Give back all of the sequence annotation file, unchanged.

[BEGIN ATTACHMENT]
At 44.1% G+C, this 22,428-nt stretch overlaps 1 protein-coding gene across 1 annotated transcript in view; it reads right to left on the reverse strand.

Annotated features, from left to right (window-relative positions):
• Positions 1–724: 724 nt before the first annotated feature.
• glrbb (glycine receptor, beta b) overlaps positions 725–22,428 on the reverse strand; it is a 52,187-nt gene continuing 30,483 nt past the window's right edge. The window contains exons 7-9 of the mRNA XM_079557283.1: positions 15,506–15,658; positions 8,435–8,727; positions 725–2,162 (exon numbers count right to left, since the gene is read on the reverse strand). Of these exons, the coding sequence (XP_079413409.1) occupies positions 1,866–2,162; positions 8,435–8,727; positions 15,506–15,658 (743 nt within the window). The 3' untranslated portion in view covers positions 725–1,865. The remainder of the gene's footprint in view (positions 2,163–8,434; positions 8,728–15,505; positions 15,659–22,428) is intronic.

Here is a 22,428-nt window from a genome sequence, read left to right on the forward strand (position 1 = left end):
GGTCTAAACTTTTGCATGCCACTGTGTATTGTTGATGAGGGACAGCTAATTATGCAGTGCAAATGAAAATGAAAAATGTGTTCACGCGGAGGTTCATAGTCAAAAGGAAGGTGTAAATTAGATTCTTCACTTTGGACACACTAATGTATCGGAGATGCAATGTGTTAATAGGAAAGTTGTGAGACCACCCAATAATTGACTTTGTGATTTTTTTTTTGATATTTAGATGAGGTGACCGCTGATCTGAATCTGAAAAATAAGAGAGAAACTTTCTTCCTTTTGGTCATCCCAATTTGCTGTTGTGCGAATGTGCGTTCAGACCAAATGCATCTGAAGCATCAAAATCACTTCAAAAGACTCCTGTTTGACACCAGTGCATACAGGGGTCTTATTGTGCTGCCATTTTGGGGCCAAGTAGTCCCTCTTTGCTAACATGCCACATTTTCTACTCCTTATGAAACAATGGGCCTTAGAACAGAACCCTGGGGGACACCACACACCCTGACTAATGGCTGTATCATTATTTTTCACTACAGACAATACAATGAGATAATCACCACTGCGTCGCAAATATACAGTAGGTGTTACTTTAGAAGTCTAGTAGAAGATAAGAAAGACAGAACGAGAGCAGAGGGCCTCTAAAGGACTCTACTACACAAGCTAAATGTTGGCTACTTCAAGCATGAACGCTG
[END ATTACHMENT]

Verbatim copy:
At 44.1% G+C, this 22,428-nt stretch overlaps 1 protein-coding gene across 1 annotated transcript in view; it reads right to left on the reverse strand.

Annotated features, from left to right (window-relative positions):
• Positions 1–724: 724 nt before the first annotated feature.
• glrbb (glycine receptor, beta b) overlaps positions 725–22,428 on the reverse strand; it is a 52,187-nt gene continuing 30,483 nt past the window's right edge. The window contains exons 7-9 of the mRNA XM_079557283.1: positions 15,506–15,658; positions 8,435–8,727; positions 725–2,162 (exon numbers count right to left, since the gene is read on the reverse strand). Of these exons, the coding sequence (XP_079413409.1) occupies positions 1,866–2,162; positions 8,435–8,727; positions 15,506–15,658 (743 nt within the window). The 3' untranslated portion in view covers positions 725–1,865. The remainder of the gene's footprint in view (positions 2,163–8,434; positions 8,728–15,505; positions 15,659–22,428) is intronic.

Here is a 22,428-nt window from a genome sequence, read left to right on the forward strand (position 1 = left end):
GGTCTAAACTTTTGCATGCCACTGTGTATTGTTGATGAGGGACAGCTAATTATGCAGTGCAAATGAAAATGAAAAATGTGTTCACGCGGAGGTTCATAGTCAAAAGGAAGGTGTAAATTAGATTCTTCACTTTGGACACACTAATGTATCGGAGATGCAATGTGTTAATAGGAAAGTTGTGAGACCACCCAATAATTGACTTTGTGATTTTTTTTTTGATATTTAGATGAGGTGACCGCTGATCTGAATCTGAAAAATAAGAGAGAAACTTTCTTCCTTTTGGTCATCCCAATTTGCTGTTGTGCGAATGTGCGTTCAGACCAAATGCATCTGAAGCATCAAAATCACTTCAAAAGACTCCTGTTTGACACCAGTGCATACAGGGGTCTTATTGTGCTGCCATTTTGGGGCCAAGTAGTCCCTCTTTGCTAACATGCCACATTTTCTACTCCTTATGAAACAATGGGCCTTAGAACAGAACCCTGGGGGACACCACACACCCTGACTAATGGCTGTATCATTATTTTTCACTACAGACAATACAATGAGATAATCACCACTGCGTCGCAAATATACAGTAGGTGTTACTTTAGAAGTCTAGTAGAAGATAAGAAAGACAGAACGAGAGCAGAGGGCCTCTAAAGGACTCTACTACACAAGCTAAATGTTGGCTACTTCAAGCATGAACGCTG